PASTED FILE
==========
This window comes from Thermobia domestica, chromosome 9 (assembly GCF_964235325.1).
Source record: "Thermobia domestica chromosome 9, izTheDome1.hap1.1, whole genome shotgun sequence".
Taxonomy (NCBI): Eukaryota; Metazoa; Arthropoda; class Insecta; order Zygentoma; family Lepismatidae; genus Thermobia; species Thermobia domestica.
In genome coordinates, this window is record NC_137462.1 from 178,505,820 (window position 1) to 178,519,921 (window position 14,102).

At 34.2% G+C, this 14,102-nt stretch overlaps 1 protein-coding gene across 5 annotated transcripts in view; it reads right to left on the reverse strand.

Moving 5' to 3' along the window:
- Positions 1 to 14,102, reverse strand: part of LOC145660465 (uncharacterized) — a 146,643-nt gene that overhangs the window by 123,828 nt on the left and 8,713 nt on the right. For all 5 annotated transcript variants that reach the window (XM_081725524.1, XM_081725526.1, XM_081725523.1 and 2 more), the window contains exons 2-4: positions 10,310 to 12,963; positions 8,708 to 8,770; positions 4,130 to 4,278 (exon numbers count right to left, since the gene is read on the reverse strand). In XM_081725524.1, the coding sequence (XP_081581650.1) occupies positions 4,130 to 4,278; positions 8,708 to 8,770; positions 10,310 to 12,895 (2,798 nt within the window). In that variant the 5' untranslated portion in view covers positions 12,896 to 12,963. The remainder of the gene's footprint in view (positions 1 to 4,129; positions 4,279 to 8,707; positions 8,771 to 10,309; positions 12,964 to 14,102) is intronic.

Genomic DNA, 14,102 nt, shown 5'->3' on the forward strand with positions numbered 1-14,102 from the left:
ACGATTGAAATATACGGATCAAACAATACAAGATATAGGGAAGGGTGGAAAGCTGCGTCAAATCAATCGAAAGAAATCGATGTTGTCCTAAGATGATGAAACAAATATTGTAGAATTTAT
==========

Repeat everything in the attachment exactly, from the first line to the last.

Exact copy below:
This window comes from Thermobia domestica, chromosome 9 (assembly GCF_964235325.1).
Source record: "Thermobia domestica chromosome 9, izTheDome1.hap1.1, whole genome shotgun sequence".
Taxonomy (NCBI): Eukaryota; Metazoa; Arthropoda; class Insecta; order Zygentoma; family Lepismatidae; genus Thermobia; species Thermobia domestica.
In genome coordinates, this window is record NC_137462.1 from 178,505,820 (window position 1) to 178,519,921 (window position 14,102).

At 34.2% G+C, this 14,102-nt stretch overlaps 1 protein-coding gene across 5 annotated transcripts in view; it reads right to left on the reverse strand.

Moving 5' to 3' along the window:
- Positions 1 to 14,102, reverse strand: part of LOC145660465 (uncharacterized) — a 146,643-nt gene that overhangs the window by 123,828 nt on the left and 8,713 nt on the right. For all 5 annotated transcript variants that reach the window (XM_081725524.1, XM_081725526.1, XM_081725523.1 and 2 more), the window contains exons 2-4: positions 10,310 to 12,963; positions 8,708 to 8,770; positions 4,130 to 4,278 (exon numbers count right to left, since the gene is read on the reverse strand). In XM_081725524.1, the coding sequence (XP_081581650.1) occupies positions 4,130 to 4,278; positions 8,708 to 8,770; positions 10,310 to 12,895 (2,798 nt within the window). In that variant the 5' untranslated portion in view covers positions 12,896 to 12,963. The remainder of the gene's footprint in view (positions 1 to 4,129; positions 4,279 to 8,707; positions 8,771 to 10,309; positions 12,964 to 14,102) is intronic.

Genomic DNA, 14,102 nt, shown 5'->3' on the forward strand with positions numbered 1-14,102 from the left:
ACGATTGAAATATACGGATCAAACAATACAAGATATAGGGAAGGGTGGAAAGCTGCGTCAAATCAATCGAAAGAAATCGATGTTGTCCTAAGATGATGAAACAAATATTGTAGAATTTAT